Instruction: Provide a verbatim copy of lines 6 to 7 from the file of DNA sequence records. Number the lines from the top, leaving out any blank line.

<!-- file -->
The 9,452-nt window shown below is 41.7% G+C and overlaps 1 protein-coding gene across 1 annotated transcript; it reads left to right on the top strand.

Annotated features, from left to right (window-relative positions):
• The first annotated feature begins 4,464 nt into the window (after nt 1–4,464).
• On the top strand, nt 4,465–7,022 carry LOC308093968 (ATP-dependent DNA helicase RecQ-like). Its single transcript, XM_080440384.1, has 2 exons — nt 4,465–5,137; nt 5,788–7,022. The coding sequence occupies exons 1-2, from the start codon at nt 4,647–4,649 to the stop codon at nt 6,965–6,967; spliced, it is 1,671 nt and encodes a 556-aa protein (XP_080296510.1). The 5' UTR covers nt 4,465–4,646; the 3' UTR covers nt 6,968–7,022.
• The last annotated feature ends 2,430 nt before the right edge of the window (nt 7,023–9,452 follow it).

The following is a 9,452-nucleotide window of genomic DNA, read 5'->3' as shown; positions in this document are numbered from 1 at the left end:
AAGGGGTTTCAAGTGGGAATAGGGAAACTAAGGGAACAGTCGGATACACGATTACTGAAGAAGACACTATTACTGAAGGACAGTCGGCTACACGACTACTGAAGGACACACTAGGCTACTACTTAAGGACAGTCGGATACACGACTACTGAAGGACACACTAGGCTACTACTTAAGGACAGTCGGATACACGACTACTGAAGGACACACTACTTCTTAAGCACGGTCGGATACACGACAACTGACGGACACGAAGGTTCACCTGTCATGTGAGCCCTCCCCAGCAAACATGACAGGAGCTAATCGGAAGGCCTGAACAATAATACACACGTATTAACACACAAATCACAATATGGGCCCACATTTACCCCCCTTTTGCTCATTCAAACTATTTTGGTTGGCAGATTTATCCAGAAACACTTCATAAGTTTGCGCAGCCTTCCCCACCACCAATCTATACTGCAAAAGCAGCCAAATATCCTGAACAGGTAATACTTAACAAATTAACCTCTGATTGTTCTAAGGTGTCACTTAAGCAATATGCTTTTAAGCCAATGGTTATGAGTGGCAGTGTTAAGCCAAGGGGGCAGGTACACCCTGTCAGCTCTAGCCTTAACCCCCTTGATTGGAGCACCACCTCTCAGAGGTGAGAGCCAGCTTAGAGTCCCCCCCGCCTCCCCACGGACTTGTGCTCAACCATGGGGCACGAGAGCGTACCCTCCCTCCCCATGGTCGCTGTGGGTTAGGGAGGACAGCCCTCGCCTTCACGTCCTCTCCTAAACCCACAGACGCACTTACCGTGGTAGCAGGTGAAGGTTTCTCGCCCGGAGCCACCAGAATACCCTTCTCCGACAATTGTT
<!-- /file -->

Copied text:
The following is a 9,452-nucleotide window of genomic DNA, read 5'->3' as shown; positions in this document are numbered from 1 at the left end:
AAGGGGTTTCAAGTGGGAATAGGGAAACTAAGGGAACAGTCGGATACACGATTACTGAAGAAGACACTATTACTGAAGGACAGTCGGCTACACGACTACTGAAGGACACACTAGGCTACTACTTAAGGACAGTCGGATACACGACTACTGAAGGACACACTAGGCTACTACTTAAGGACAGTCGGATACACGACTACTGAAGGACACACTACTTCTTAAGCACGGTCGGATACACGACAACTGACGGACACGAAGGTTCACCTGTCATGTGAGCCCTCCCCAGCAAACATGACAGGAGCTAATCGGAAGGCCTGAACAATAATACACACGTATTAACACACAAATCACAATATGGGCCCACATTTACCCCCCTTTTGCTCATTCAAACTATTTTGGTTGGCAGATTTATCCAGAAACACTTCATAAGTTTGCGCAGCCTTCCCCACCACCAATCTATACTGCAAAAGCAGCCAAATATCCTGAACAGGTAATACTTAACAAATTAACCTCTGATTGTTCTAAGGTGTCACTTAAGCAATATGCTTTTAAGCCAATGGTTATGAGTGGCAGTGTTAAGCCAAGGGGGCAGGTACACCCTGTCAGCTCTAGCCTTAACCCCCTTGATTGGAGCACCACCTCTCAGAGGTGAGAGCCAGCTTAGAGTCCCCCCCGCCTCCCCACGGACTTGTGCTCAACCATGGGGCACGAGAGCGTACCCTCCCTCCCCATGGTCGCTGTGGGTTAGGGAGGACAGCCCTCGCCTTCACGTCCTCTCCTAAACCCACAGACGCACTTACCGTGGTAGCAGGTGAAGGTTTCTCGCCCGGAGCCACCAGAATACCCTTCTCCGACAATTGTT